Will wonders never cease?
There have been several technological advances allowing those with visual impairments to interact with their environment in new ways: apps that allow users to listen to, rather than view, a map of the world around them, smart glasses for both those who are blind and colorblind, even new legislation to make electric cars safer by mandating artificial engine sounds. Even Braille, arguably the oldest form of vision tech, has been given a modern spin with easy-to-use e-readers and electronic toys that teach Braille to preschoolers.
This innovation is yet another huge step for inclusion. According to CBS, Mehrdad Rafat, the researcher and entrepreneur behind the design and development of the implants, said in a press release, "We've made significant efforts to ensure that our invention will be widely available and affordable by all and not just by the wealthy. That's why this technology can be used in all parts of the world."
Science never ceases to amaze or move us forward.
This article originally appeared on 01.27.21

There are few things as frightening to a parent than losing your child in a crowded place like a shopping mall, zoo, or stadium. The moment you realize your child is missing, it's impossible not to consider the terrifying idea they may have been kidnapped.

A woman in New Zealand recently lost her son in a Kmart but was able to locate him because of a potentially life-saving parenting hack she saw on TikTok a few months ago.
The woman was shopping at the retailer when she realized her two-year-old son Nathan was missing. She immediately told a friend to alert the staff to ensure he didn't leave through the store's front exit.
"Another friend searched the area he was last seen," the mom wrote in a Facebook post.
The mother began looking for him by rummaging through clothes racks and running through the aisles.
It was the "scariest 10 minutes of my life" she later wrote.
assets.rebelmouse.io

But then she remembered a parenting hack she saw on TikTok by blogger Jess Martini. "If your child goes missing, screw the stares and start calling out their description," the mother recalled.

"I'm missing a little boy, he's wearing a yellow shirt and has brown hair. He's two years old and his name is Nathan!" she called out to the rest of the store while reminding herself not to "break down" in tears.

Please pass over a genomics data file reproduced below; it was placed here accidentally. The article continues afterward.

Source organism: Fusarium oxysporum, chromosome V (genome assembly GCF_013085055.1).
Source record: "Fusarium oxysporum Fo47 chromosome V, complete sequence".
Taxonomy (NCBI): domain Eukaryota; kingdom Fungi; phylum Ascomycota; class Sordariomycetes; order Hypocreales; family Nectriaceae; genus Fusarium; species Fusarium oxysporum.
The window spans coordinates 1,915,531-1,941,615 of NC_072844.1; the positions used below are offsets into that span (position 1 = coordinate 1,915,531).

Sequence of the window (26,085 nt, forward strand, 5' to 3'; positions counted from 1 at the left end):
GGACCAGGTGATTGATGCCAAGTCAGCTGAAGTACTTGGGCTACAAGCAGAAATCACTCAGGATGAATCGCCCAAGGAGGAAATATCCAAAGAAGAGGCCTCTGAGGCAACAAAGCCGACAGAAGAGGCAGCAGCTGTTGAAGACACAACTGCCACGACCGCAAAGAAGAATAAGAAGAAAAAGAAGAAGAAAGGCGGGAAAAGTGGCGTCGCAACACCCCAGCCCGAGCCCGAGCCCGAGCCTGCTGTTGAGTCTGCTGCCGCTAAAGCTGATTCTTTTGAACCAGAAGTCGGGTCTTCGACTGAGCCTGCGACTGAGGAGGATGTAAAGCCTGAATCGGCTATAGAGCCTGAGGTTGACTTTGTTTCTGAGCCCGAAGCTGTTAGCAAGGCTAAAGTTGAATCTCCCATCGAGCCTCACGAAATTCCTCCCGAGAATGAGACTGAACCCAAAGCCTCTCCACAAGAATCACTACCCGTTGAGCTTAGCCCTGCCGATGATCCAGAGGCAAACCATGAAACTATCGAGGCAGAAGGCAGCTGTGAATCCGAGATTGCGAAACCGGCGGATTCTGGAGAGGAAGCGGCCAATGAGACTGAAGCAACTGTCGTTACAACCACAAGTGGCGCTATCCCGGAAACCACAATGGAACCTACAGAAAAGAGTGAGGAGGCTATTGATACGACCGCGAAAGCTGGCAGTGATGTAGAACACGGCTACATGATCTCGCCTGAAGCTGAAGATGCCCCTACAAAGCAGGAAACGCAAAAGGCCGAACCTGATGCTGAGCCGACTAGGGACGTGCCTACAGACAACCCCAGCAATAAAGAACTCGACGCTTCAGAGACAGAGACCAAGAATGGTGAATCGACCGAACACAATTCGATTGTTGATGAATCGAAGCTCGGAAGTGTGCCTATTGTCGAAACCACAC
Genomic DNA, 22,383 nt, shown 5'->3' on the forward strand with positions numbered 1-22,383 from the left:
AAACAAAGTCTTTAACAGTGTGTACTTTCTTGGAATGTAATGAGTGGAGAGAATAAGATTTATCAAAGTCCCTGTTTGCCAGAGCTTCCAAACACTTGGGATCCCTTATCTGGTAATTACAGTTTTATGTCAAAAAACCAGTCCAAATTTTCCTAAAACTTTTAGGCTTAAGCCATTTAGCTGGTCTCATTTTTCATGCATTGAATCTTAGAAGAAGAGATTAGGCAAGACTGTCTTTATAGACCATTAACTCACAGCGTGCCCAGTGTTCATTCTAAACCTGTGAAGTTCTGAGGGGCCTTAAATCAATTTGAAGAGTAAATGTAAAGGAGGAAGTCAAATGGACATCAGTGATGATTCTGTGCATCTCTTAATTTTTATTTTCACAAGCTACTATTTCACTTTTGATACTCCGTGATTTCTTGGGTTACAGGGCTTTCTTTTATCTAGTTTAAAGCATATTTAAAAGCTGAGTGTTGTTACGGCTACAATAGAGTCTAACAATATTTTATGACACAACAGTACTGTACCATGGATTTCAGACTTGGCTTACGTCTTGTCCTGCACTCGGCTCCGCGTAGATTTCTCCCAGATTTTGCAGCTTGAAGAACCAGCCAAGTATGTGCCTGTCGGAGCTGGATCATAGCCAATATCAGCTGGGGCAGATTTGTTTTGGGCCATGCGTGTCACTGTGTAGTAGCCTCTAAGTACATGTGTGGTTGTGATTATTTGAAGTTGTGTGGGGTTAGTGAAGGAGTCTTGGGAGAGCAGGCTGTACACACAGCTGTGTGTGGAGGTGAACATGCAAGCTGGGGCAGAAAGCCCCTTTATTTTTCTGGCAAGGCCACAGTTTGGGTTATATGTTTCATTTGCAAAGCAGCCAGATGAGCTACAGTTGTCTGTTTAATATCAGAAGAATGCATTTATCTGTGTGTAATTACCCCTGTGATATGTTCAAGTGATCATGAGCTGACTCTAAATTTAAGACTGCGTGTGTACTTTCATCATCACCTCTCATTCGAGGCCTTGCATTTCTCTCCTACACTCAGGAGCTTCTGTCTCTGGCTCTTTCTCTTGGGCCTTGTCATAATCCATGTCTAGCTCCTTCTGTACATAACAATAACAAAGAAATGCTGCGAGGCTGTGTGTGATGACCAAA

"You need people to understand you loud and clear," she said.
The mother's calls immediately deputized everyone who heard them to begin looking for the child. It was like multiplying the search by a factor of 10. "I turned an aisle and heard 'He's here!'" she wrote. "I turned back the way I came and there he was. A man had walked past him after hearing me calling out."
She immediately thanked the man, realizing that if she hadn't called out he may have never known the child was missing. "Nate would have walked past him and he wouldn't have blinked," she said.
In November, parenting blogger Jess Martini posted a video sharing the best way for parents to locate a missing child. It's great advice because the knee-jerk response is usually to just call out their name or silently run around looking.
"To all parents out there, if your child goes missing, do not search in silence or just call out their name,' Martini says in the video. "Shout out loud and clear. Say they're missing, give a description and repeat, repeat, repeat!"
"Everyone will be on alert, and if someone is trying to take off with your kid, it will decrease the chances of them getting away," she added.

The advice is a great reminder to make a mental note of what your child is wearing when you go out, so if they go missing, you can easily provide a description. It also proof that when a parent needs help, most people are more than willing to lend a hand.
A fascinating look at quality versus quantity.
One of these things is not like the other.
For fantasy fans, it truly is the best of times, and the worst of times. On the bright side—there’s more magic wielding, dragon riding, caped crusading content than ever before. Yay to that.
On the other hand, have you noticed that with all these shows, something feels … off?
No, that’s not just adulthood stripping you of childlike wonder. There is a subtle, yet undeniable decline in how these shows are being made, and your eyes are picking up on it. Nolan Yost, a freelance wigmaker living in New York City, explains the shift in his now viral Facebook post.
The post, which has been shared nearly 3,500 times, attributes shows being “mid,” (aka mediocre, or my favorite—meh) mostly to the new streaming-based studio system, which quite literally prioritizes quantity over quality, pumping out new content as fast as possible to snag a huge fan base.
The result? A “Shein era of mass media,” Yost says, adding that “the toll it takes on costuming and hair/makeup has made almost every new release from Amazon, Netflix, and Hulu have a B-movie visual quality.”